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Efforts to recognize carbon storage in wood products within international protocols have been ongoing for over thirteen years. Despite these actions there is still no agreement on language regarding Harvested Wood Products (HWP), and this continued uncertainty is hindering the possibilities for wood to be a more significant part of a carbon solution.

Global climate protocol negotiators recognize that carbon comprises about one half the mass of dry wood in long-lived wooden structures, furniture, finished goods and a myriad of other durable products made of wood. It is also recognized that considerable quantities of carbon are stored for long periods within such products. In addition, there is growing appreciation of the fact that producing useful products from wood results in substantially less energy consumption – and particularly much less fossil energy consumption – than similar products from other raw materials. This lower level of energy consumption translates into far lower carbon emissions linked to manufacturing.

Despite recognition of the carbon storage benefits of wood products and lower carbon emissions during manufacturing, wood products1 continue to be hampered in climate protocols by a Kyotoera default assumption: that all of the carbon stored in harvested wood products manufactured in any given year is totally negated by an equal volume of carbon released to the atmosphere through degradation of such products within the same time frame. In effect, the current policy assumption is that all of the carbon contained within trees is released at the moment of harvesting.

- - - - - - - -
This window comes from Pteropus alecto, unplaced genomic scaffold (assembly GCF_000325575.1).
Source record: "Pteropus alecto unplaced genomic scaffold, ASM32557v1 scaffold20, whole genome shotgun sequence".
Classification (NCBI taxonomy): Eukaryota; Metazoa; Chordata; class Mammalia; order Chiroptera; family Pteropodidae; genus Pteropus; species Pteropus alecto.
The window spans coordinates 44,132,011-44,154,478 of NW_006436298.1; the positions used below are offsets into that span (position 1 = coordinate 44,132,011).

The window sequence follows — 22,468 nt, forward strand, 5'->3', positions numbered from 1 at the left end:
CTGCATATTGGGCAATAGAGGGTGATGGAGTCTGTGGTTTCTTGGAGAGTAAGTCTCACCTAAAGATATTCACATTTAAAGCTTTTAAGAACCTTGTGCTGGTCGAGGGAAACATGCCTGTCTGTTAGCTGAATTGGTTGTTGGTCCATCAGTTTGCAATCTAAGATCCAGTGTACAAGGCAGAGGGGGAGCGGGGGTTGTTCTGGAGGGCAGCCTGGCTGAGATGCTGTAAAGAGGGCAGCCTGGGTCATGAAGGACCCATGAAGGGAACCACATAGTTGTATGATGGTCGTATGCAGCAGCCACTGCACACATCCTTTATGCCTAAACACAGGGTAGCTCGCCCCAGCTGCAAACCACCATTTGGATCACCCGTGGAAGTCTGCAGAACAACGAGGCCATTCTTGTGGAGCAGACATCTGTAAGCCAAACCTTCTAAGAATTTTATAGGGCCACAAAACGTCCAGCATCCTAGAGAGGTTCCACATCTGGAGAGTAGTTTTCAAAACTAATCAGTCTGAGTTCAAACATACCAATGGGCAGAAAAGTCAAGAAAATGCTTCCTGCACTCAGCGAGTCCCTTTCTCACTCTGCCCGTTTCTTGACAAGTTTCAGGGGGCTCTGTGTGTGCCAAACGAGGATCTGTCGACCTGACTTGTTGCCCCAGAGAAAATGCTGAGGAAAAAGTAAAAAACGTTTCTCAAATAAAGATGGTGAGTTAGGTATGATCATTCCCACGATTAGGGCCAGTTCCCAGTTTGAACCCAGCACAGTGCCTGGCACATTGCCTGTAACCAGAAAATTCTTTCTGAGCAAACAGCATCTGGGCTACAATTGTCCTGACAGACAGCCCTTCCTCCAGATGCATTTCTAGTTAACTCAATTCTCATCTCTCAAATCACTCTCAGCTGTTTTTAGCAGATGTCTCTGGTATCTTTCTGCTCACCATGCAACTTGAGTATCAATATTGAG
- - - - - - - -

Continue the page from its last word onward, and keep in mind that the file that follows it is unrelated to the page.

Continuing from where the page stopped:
If the issues were only technical and dependent upon sound research for resolution, then accounting for carbon in HWP would likely have been incorporated into climate protocols long ago. While a few technical questions remain, the primary obstacles are political. The HWP question, like many others linked to climate negotiations, is mired in international politics. For instance, in the case of internationally traded wood, what nation should get credit for carbon stored in harvested wood products – the nation in which trees were grown, or the nation in which the wood is used? Will acknowledging carbon storage in wood lead to more forest harvesting? Will recognizing the longevity of stored carbon in discarded products within landfills encourage waste and discourage durability and recycling? These are a few of the questions that are keeping resolution of the HWP issue in limbo.

The question now is how to move forward so that the carbon benefits of wood products can be realized.

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